Now available on DVD and Netflix, Chasing Mavericks is inspired by surfing legend Jay Moriarity's quest to conquer Mavericks, the massive surf break that lies 4 miles south of the Point Montara Lighthouse Hostel. The coming-of-age tale stars newcomer Jonny Weston as a teenage Moriarity, who seeks the help of local surfing pro Frosty Hesson, played by Gerard Butler, to survive these infamous California giants.
Aided by the biggest names in the world of surfing, Chasing Mavericks features some of the most incredible real wave footage ever caught on film. Mark Rawden from Cinemablend.com notes that "Much of Chasing Mavericks' runtime takes place in the water. Whether sitting atop boards and talking or actually surfing, it was imperative the ocean shots were done properly and what is achieved is nothing short of spectacular."
Located roughly half a mile off the coast of Pillar Point Harbor, just north of the town of Half Moon Bay, the famed Maverick's surf break is triggered by an unusual underwater rock formation that juts out into the Pacific. When winter swells -- traveling unobstructed for miles -- slam into this protruding reef, waves crest as high as 50 feet. This causes dangerously strong currents along with the threat of rocks and shallow reef.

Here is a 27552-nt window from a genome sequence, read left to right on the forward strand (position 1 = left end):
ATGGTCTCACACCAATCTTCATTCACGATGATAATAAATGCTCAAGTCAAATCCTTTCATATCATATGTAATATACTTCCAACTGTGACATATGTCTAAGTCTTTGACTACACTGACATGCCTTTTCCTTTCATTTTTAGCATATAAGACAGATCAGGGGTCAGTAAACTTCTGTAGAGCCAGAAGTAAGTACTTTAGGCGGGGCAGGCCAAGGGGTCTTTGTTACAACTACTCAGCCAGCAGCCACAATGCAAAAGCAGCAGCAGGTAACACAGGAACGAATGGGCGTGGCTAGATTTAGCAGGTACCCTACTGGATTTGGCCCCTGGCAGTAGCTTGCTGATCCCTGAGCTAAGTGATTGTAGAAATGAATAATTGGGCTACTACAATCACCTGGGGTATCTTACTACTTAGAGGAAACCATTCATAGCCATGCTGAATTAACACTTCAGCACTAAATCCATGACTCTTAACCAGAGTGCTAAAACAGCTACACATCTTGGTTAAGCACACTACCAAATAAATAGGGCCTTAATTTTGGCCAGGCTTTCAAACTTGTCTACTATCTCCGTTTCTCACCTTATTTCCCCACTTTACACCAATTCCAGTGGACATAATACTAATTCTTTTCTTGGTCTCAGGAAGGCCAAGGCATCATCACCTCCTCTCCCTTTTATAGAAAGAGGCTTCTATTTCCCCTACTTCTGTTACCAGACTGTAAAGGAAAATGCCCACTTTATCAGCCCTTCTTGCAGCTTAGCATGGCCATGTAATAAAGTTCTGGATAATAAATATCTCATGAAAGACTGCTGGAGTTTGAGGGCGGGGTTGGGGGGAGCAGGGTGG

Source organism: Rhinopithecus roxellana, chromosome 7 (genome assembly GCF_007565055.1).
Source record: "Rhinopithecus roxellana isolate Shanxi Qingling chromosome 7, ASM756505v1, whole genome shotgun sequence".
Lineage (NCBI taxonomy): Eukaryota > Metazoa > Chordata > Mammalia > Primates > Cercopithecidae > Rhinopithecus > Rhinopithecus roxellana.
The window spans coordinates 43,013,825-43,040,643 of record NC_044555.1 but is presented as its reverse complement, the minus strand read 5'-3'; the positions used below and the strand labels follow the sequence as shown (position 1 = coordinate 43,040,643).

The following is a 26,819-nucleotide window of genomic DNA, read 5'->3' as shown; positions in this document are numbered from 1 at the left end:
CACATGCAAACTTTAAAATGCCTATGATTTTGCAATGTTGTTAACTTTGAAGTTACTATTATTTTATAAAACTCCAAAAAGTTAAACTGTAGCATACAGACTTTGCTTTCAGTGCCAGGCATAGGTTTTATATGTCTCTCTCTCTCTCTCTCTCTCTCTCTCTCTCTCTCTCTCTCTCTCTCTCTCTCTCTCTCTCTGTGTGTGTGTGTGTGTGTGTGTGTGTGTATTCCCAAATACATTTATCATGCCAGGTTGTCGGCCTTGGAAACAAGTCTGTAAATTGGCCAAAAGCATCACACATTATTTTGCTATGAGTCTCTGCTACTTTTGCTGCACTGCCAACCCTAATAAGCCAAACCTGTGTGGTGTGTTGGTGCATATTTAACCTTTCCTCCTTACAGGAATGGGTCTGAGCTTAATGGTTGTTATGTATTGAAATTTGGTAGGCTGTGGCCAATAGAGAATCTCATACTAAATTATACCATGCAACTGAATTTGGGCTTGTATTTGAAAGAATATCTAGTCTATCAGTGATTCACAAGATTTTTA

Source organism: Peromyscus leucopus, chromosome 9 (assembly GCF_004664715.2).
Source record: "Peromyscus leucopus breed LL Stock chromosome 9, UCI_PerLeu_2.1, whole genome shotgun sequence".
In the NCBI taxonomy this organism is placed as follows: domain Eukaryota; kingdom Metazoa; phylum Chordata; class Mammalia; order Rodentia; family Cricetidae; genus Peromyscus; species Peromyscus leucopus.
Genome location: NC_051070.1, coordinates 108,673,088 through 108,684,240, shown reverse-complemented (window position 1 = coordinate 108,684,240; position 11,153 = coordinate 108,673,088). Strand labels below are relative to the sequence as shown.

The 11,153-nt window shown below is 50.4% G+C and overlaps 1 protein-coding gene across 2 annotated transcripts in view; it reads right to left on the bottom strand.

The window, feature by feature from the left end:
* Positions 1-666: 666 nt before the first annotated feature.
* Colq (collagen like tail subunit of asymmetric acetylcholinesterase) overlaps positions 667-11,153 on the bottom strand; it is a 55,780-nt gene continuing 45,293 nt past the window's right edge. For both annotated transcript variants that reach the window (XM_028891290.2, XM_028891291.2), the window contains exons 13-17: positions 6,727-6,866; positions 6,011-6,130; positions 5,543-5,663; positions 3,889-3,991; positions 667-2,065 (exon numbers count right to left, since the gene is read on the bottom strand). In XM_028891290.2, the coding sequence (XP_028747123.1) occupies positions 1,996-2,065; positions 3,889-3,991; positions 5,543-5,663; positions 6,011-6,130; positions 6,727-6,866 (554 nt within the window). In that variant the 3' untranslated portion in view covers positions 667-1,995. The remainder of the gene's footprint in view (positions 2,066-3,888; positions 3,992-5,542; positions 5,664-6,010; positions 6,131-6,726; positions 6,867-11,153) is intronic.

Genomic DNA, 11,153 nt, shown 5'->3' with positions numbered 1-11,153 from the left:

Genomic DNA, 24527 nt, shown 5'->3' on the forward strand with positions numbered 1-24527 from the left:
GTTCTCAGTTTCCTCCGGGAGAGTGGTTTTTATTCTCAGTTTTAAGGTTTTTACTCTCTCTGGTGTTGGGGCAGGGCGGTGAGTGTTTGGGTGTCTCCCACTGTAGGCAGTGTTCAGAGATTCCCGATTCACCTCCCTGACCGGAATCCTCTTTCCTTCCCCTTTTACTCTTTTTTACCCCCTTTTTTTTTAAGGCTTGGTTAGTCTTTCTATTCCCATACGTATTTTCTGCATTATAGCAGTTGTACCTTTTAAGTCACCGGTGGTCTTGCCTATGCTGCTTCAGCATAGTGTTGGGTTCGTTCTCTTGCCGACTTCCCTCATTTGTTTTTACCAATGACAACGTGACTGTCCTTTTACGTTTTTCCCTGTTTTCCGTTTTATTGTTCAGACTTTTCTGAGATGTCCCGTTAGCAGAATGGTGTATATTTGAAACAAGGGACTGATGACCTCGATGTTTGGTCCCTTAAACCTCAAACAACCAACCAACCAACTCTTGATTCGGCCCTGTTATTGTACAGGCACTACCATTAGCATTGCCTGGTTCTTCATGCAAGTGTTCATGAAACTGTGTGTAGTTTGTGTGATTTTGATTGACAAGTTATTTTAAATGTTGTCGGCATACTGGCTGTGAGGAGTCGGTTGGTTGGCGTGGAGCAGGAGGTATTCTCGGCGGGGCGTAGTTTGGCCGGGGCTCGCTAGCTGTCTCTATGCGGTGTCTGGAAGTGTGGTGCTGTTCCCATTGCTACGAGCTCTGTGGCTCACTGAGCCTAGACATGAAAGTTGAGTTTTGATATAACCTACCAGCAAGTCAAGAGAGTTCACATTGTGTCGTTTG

The spot got its name in the early 1960s when a group of locals paddled out to see if the wave was rideable, followed by their adventure-seeking German Shepherd, Maverick. They decided that it was much too violent for any sane person to surf, but the dog's bravery caused the name to stick. In the 1970s Half Moon Bay native Jeff Clark decided to tackle the wave and discovered a personal playground for himself, which he continued to enjoy for 15 years. In the early '90s Clark brought some Santa Cruz friends along to test the waters and soon the cat was out of the bag.
Over the years the danger and sheer magnitude of Mavericks has called many surfers to test their courage. Jay Moriarity was one of the youngest contenders, taking on the wave at the tender age of 16. It wasn't without some major wipeouts though -- one in 1994 was so spectacular it put him on the cover of Surfer magazine and landed him in the New York Times as a 16-year-old surfing phenomenon. Around the same time Hawaiian big-wave surfer Mark Foo paddled out and tragically never came back. Disasters like these position Mavericks as a symbol of Mother Nature's deadly power and the extraordinary bravery of those who test it.
The first surf competition was held here in 1999. Known as "Men Who Ride Mountains," it attracted thrill-seekers from across the globe and put Mavericks on the map as an international surfing sensation. This year's competition, the Mavericks Invitational, took place on January 20. Peter Mel took home the title but split the $50,000 jackpot among the six other contenders, as has become Maverick's tradition.
Stay at the Point Montara Lighthouse Hostel and check out Mavericks for yourself.